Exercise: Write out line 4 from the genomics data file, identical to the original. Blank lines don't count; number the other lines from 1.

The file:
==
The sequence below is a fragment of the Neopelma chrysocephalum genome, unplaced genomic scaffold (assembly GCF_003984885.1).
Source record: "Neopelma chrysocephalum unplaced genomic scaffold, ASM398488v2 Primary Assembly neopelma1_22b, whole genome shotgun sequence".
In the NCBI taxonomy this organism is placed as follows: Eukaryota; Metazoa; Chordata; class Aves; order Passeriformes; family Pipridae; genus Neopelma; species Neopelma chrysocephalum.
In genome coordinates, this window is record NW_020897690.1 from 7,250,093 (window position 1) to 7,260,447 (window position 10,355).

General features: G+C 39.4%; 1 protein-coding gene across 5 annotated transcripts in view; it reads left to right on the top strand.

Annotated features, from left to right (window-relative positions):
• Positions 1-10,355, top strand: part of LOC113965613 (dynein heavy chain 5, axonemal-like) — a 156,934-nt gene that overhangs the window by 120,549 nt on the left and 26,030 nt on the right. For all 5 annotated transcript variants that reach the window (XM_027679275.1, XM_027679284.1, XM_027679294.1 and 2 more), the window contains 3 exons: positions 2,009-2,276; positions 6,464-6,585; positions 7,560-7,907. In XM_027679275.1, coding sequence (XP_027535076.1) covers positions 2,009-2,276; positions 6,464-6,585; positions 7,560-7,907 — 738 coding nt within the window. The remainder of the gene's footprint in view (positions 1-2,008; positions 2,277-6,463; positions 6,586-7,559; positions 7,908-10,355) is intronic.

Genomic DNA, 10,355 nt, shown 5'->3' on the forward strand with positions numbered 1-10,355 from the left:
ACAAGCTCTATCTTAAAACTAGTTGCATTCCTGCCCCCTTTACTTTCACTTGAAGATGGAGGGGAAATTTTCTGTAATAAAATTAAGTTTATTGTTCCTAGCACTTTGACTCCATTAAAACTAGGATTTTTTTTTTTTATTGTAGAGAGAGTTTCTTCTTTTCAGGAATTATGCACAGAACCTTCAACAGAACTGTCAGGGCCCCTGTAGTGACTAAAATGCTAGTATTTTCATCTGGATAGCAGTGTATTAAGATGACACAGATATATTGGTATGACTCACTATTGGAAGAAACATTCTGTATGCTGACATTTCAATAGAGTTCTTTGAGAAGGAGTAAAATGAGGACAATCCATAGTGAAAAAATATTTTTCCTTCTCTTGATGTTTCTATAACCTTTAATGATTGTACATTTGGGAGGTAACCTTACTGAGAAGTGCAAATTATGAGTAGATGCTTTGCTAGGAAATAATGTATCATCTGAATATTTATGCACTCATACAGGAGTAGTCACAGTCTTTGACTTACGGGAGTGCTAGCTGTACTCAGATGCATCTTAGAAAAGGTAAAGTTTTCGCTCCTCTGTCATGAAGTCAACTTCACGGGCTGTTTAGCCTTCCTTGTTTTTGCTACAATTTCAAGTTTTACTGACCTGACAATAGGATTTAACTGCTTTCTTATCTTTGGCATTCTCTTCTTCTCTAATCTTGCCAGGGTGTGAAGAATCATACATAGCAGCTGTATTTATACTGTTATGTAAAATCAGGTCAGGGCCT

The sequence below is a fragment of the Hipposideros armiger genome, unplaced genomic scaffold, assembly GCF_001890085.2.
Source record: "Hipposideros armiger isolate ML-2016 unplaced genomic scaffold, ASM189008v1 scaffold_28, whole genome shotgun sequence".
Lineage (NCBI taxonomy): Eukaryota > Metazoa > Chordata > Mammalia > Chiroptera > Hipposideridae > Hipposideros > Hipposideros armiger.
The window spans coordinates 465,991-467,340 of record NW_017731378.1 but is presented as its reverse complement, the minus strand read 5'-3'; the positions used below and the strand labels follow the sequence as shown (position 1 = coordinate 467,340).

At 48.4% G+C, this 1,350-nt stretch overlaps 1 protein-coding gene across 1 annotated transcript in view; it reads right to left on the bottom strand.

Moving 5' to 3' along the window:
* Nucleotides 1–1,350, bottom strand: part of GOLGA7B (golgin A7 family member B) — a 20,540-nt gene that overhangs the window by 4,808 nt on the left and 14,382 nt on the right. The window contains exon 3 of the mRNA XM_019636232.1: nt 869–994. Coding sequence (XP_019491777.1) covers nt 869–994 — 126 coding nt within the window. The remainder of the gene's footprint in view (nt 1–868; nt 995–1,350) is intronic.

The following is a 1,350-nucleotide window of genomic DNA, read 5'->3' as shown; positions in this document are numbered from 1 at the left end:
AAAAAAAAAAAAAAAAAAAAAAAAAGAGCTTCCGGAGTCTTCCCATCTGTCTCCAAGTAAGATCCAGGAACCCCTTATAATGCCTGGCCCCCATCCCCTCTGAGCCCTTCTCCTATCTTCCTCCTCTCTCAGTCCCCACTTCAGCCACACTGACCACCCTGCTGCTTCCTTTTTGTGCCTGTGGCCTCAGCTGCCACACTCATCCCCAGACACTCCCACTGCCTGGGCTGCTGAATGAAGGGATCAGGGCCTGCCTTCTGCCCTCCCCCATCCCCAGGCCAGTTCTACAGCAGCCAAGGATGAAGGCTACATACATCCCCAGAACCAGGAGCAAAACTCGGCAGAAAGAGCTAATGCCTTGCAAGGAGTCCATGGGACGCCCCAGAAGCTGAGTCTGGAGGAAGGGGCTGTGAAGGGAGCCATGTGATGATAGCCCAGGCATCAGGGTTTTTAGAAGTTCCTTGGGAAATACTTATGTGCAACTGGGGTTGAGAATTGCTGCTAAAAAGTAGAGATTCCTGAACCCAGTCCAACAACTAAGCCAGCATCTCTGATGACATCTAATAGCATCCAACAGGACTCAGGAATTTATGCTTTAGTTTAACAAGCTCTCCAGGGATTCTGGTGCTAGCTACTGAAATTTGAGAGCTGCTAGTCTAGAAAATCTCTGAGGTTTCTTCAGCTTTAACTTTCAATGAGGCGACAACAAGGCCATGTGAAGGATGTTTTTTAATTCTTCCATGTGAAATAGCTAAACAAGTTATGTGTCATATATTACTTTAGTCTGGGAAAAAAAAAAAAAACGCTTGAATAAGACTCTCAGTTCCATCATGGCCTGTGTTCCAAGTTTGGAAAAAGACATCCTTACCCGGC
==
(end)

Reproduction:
In genome coordinates, this window is record NW_020897690.1 from 7,250,093 (window position 1) to 7,260,447 (window position 10,355).